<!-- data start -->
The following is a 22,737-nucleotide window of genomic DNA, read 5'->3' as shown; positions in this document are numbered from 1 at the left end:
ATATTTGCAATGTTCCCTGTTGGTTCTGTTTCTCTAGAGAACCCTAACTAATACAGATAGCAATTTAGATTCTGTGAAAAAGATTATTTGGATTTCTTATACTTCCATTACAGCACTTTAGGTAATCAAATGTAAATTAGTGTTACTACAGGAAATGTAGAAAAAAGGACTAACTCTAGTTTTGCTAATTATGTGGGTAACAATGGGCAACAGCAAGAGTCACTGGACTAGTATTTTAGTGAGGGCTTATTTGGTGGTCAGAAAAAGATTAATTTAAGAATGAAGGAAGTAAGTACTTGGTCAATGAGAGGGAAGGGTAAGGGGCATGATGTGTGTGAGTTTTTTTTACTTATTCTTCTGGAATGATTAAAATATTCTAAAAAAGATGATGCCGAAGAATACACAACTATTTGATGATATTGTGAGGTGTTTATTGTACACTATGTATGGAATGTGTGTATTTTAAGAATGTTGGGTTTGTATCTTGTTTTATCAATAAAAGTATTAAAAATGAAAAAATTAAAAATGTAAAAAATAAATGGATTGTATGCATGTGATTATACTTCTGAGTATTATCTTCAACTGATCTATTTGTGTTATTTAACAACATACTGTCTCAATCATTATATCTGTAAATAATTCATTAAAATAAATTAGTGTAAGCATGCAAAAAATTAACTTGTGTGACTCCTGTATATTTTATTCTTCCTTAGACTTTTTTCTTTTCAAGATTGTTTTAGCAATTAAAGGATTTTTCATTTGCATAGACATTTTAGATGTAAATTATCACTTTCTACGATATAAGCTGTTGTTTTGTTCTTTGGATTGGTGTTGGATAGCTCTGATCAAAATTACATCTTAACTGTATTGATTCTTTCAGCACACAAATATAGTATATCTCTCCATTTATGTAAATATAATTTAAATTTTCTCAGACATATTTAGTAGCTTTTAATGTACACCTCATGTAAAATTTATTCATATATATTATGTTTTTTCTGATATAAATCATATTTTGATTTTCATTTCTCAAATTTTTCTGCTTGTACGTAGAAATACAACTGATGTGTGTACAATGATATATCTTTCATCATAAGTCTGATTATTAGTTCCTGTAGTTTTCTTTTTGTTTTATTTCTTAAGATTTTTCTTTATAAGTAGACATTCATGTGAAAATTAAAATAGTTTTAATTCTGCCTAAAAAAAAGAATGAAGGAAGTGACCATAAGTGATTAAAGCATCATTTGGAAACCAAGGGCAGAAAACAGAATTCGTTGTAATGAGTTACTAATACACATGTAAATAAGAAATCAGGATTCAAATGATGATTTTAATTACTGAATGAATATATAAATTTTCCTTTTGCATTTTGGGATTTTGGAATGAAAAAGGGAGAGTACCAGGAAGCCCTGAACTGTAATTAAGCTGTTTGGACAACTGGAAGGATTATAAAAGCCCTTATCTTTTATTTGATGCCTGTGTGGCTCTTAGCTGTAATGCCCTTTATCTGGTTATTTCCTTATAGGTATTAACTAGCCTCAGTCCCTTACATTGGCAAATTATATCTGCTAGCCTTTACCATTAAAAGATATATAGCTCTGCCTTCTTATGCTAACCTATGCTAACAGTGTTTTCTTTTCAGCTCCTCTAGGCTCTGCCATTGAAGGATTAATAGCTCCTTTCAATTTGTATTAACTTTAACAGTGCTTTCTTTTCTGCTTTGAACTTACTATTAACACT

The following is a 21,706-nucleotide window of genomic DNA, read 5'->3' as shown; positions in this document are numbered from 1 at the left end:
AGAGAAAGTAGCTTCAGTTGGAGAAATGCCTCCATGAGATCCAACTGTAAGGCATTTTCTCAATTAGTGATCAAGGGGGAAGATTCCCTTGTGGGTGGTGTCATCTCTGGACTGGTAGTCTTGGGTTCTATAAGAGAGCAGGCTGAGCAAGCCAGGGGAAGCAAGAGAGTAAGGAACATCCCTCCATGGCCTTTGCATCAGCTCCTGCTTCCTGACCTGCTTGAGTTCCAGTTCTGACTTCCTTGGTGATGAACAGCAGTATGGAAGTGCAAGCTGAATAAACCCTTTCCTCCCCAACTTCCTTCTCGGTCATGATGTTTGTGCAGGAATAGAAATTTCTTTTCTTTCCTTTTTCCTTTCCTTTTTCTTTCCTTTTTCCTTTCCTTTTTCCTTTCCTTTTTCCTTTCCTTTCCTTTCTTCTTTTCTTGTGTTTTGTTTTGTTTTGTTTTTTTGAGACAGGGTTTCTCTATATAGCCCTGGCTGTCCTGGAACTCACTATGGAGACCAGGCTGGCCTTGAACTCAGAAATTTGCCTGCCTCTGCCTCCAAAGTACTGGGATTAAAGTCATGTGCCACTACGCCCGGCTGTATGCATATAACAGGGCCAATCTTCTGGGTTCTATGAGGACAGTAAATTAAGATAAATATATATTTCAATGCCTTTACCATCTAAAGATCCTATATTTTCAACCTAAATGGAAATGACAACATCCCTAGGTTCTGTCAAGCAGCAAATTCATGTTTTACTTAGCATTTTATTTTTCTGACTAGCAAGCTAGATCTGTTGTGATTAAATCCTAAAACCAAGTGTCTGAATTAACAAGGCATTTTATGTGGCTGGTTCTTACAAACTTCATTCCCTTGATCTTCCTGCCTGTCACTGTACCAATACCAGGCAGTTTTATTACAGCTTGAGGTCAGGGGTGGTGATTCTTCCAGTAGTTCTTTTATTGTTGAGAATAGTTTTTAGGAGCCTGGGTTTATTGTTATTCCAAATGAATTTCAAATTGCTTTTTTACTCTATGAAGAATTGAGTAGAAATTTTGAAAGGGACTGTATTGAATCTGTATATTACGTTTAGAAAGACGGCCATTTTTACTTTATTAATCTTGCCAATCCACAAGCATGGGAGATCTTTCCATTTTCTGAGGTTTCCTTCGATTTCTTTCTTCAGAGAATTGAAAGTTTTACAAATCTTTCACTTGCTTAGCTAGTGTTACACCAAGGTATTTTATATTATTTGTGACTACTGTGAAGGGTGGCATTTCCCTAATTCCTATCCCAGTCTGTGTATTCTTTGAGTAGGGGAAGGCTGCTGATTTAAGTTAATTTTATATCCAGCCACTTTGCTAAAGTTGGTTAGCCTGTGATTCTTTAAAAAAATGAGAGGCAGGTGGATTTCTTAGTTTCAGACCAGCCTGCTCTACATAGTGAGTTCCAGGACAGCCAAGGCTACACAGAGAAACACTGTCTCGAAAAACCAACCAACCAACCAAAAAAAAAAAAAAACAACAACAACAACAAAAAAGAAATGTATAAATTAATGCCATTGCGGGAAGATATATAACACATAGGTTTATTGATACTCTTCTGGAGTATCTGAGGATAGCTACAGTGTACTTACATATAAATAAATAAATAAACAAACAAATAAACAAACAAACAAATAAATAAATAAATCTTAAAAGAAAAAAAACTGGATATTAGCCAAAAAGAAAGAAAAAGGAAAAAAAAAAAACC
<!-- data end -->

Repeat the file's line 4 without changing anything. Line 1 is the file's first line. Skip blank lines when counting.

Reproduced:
AGAGAAAGTAGCTTCAGTTGGAGAAATGCCTCCATGAGATCCAACTGTAAGGCATTTTCTCAATTAGTGATCAAGGGGGAAGATTCCCTTGTGGGTGGTGTCATCTCTGGACTGGTAGTCTTGGGTTCTATAAGAGAGCAGGCTGAGCAAGCCAGGGGAAGCAAGAGAGTAAGGAACATCCCTCCATGGCCTTTGCATCAGCTCCTGCTTCCTGACCTGCTTGAGTTCCAGTTCTGACTTCCTTGGTGATGAACAGCAGTATGGAAGTGCAAGCTGAATAAACCCTTTCCTCCCCAACTTCCTTCTCGGTCATGATGTTTGTGCAGGAATAGAAATTTCTTTTCTTTCCTTTTTCCTTTCCTTTTTCTTTCCTTTTTCCTTTCCTTTTTCCTTTCCTTTTTCCTTTCCTTTCCTTTCTTCTTTTCTTGTGTTTTGTTTTGTTTTGTTTTTTTGAGACAGGGTTTCTCTATATAGCCCTGGCTGTCCTGGAACTCACTATGGAGACCAGGCTGGCCTTGAACTCAGAAATTTGCCTGCCTCTGCCTCCAAAGTACTGGGATTAAAGTCATGTGCCACTACGCCCGGCTGTATGCATATAACAGGGCCAATCTTCTGGGTTCTATGAGGACAGTAAATTAAGATAAATATATATTTCAATGCCTTTACCATCTAAAGATCCTATATTTTCAACCTAAATGGAAATGACAACATCCCTAGGTTCTGTCAAGCAGCAAATTCATGTTTTACTTAGCATTTTATTTTTCTGACTAGCAAGCTAGATCTGTTGTGATTAAATCCTAAAACCAAGTGTCTGAATTAACAAGGCATTTTATGTGGCTGGTTCTTACAAACTTCATTCCCTTGATCTTCCTGCCTGTCACTGTACCAATACCAGGCAGTTTTATTACAGCTTGAGGTCAGGGGTGGTGATTCTTCCAGTAGTTCTTTTATTGTTGAGAATAGTTTTTAGGAGCCTGGGTTTATTGTTATTCCAAATGAATTTCAAATTGCTTTTTTACTCTATGAAGAATTGAGTAGAAATTTTGAAAGGGACTGTATTGAATCTGTATATTACGTTTAGAAAGACGGCCATTTTTACTTTATTAATCTTGCCAATCCACAAGCATGGGAGATCTTTCCATTTTCTGAGGTTTCCTTCGATTTCTTTCTTCAGAGAATTGAAAGTTTTACAAATCTTTCACTTGCTTAGCTAGTGTTACACCAAGGTATTTTATATTATTTGTGACTACTGTGAAGGGTGGCATTTCCCTAATTCCTATCCCAGTCTGTGTATTCTTTGAGTAGGGGAAGGCTGCTGATTTAAGTTAATTTTATATCCAGCCACTTTGCTAAAGTTGGTTAGCCTGTGATTCTTTAAAAAAATGAGAGGCAGGTGGATTTCTTAGTTTCAGACCAGCCTGCTCTACATAGTGAGTTCCAGGACAGCCAAGGCTACACAGAGAAACACTGTCTCGAAAAACCAACCAACCAACCAAAAAAAAAAAAAAACAACAACAACAACAAAAAAGAAATGTATAAATTAATGCCATTGCGGGAAGATATATAACACATAGGTTTATTGATACTCTTCTGGAGTATCTGAGGATAGCTACAGTGTACTTACATATAAATAAATAAATAAACAAACAAATAAACAAACAAACAAATAAATAAATAAATCTTAAAAGAAAAAAAACTGGATATTAGCCAAAAAGAAAGAAAAAGGAAAAAAAAAAAACC